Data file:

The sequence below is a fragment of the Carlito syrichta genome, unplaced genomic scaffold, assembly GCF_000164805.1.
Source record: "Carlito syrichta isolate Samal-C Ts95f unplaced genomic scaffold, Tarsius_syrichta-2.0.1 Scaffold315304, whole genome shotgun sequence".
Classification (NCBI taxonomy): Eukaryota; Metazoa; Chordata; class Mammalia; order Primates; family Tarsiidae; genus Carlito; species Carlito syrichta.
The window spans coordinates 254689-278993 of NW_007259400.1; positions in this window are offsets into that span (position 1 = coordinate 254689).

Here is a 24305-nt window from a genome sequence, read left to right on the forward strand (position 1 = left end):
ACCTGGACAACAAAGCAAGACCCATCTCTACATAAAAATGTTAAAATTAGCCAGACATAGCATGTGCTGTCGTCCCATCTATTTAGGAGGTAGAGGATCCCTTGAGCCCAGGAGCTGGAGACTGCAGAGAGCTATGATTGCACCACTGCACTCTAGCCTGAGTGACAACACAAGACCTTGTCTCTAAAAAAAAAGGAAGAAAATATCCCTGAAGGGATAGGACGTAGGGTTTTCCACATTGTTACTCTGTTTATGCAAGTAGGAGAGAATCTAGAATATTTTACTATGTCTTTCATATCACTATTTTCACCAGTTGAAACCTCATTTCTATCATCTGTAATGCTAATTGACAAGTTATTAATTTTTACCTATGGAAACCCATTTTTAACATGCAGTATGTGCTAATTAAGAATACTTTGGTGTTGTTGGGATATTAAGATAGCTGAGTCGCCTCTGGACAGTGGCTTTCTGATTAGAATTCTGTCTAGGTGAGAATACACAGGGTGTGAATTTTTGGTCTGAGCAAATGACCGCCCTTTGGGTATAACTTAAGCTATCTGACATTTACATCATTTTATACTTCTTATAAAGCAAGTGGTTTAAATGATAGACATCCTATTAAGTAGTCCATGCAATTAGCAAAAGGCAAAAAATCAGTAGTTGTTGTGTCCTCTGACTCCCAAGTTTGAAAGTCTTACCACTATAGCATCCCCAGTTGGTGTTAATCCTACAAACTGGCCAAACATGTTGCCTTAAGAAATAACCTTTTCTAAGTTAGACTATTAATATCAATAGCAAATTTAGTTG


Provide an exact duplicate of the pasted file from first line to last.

The sequence below is a fragment of the Carlito syrichta genome, unplaced genomic scaffold, assembly GCF_000164805.1.
Source record: "Carlito syrichta isolate Samal-C Ts95f unplaced genomic scaffold, Tarsius_syrichta-2.0.1 Scaffold315304, whole genome shotgun sequence".
Classification (NCBI taxonomy): Eukaryota; Metazoa; Chordata; class Mammalia; order Primates; family Tarsiidae; genus Carlito; species Carlito syrichta.
The window spans coordinates 254689-278993 of NW_007259400.1; positions in this window are offsets into that span (position 1 = coordinate 254689).

Here is a 24305-nt window from a genome sequence, read left to right on the forward strand (position 1 = left end):
ACCTGGACAACAAAGCAAGACCCATCTCTACATAAAAATGTTAAAATTAGCCAGACATAGCATGTGCTGTCGTCCCATCTATTTAGGAGGTAGAGGATCCCTTGAGCCCAGGAGCTGGAGACTGCAGAGAGCTATGATTGCACCACTGCACTCTAGCCTGAGTGACAACACAAGACCTTGTCTCTAAAAAAAAAGGAAGAAAATATCCCTGAAGGGATAGGACGTAGGGTTTTCCACATTGTTACTCTGTTTATGCAAGTAGGAGAGAATCTAGAATATTTTACTATGTCTTTCATATCACTATTTTCACCAGTTGAAACCTCATTTCTATCATCTGTAATGCTAATTGACAAGTTATTAATTTTTACCTATGGAAACCCATTTTTAACATGCAGTATGTGCTAATTAAGAATACTTTGGTGTTGTTGGGATATTAAGATAGCTGAGTCGCCTCTGGACAGTGGCTTTCTGATTAGAATTCTGTCTAGGTGAGAATACACAGGGTGTGAATTTTTGGTCTGAGCAAATGACCGCCCTTTGGGTATAACTTAAGCTATCTGACATTTACATCATTTTATACTTCTTATAAAGCAAGTGGTTTAAATGATAGACATCCTATTAAGTAGTCCATGCAATTAGCAAAAGGCAAAAAATCAGTAGTTGTTGTGTCCTCTGACTCCCAAGTTTGAAAGTCTTACCACTATAGCATCCCCAGTTGGTGTTAATCCTACAAACTGGCCAAACATGTTGCCTTAAGAAATAACCTTTTCTAAGTTAGACTATTAATATCAATAGCAAATTTAGTTG